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In the "Combine" menu, you will find two of the greatest features of Fotoxx: "Make HDR Image" and "Make Panorama." The first will let you combine under- and over-exposed photos of the same subject into an impressive HDR image. The second one allows you to easily create panoramas from multiple pictures. Open all the pictures that need stitching, manually align them using the overlay, modify, if needed, the lens specifications, and let Fotoxx do the rest.

Other functions in Fotoxx include a simple, effective "Red Eyes Reduction" tool, a display calibrator and the file renamer. When you send an image to the Trash from Fotoxx, it will be moved to a new folder on your desktop called "fotoxx-trash." And, finally, I can't end this review without mentioning again the great "User Guide" that is available online.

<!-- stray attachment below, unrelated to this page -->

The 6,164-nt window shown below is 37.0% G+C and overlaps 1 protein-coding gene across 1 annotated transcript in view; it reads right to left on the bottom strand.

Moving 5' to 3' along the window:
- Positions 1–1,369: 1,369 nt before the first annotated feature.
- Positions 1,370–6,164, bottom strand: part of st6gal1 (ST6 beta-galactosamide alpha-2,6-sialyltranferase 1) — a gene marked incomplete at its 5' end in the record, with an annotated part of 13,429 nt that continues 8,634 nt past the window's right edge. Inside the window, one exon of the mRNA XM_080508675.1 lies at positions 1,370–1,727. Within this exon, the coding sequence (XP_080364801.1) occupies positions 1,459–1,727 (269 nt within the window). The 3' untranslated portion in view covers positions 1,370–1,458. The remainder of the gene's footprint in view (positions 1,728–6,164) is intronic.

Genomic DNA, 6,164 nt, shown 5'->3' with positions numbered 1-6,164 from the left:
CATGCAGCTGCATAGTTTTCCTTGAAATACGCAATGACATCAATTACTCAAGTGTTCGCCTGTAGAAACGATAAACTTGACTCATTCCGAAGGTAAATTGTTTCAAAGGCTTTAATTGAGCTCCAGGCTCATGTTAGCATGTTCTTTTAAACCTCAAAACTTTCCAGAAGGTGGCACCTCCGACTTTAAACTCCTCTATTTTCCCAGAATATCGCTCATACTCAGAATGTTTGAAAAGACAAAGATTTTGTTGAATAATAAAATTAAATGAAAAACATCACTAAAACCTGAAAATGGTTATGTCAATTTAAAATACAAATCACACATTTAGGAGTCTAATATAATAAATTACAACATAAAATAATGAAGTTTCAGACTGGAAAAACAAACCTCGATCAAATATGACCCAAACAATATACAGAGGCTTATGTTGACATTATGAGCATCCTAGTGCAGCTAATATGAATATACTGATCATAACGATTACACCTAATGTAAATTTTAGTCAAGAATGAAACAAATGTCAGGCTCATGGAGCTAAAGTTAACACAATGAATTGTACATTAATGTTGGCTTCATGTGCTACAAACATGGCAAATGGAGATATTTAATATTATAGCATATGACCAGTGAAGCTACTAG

The Good

Fotoxx's suite of effects and modifications that can be applied to a picture, combined with a small memory footprint, make it a good choice for quick edits. Also, support for RAW images, panoramas and HDR are some other strong points of this application.

The Bad

Manipulating images in real-time is inexplicably sluggish and zooming in and out of images has room for improvement. Also, a drag & drop functionality would be a welcomed addition.

The Truth

Fotoxx has enough features to make it a powerful image editor. It needs some more work in several areas, but overall, it is a nice, light alternative to other, more popular programs.

Here are some snapshots of the application in action:

user interface 4
features 4
ease of use 3
pricing / value 5


final rating 4
Editor's review
very good
 
NEXT REVIEW: CrossOver Linux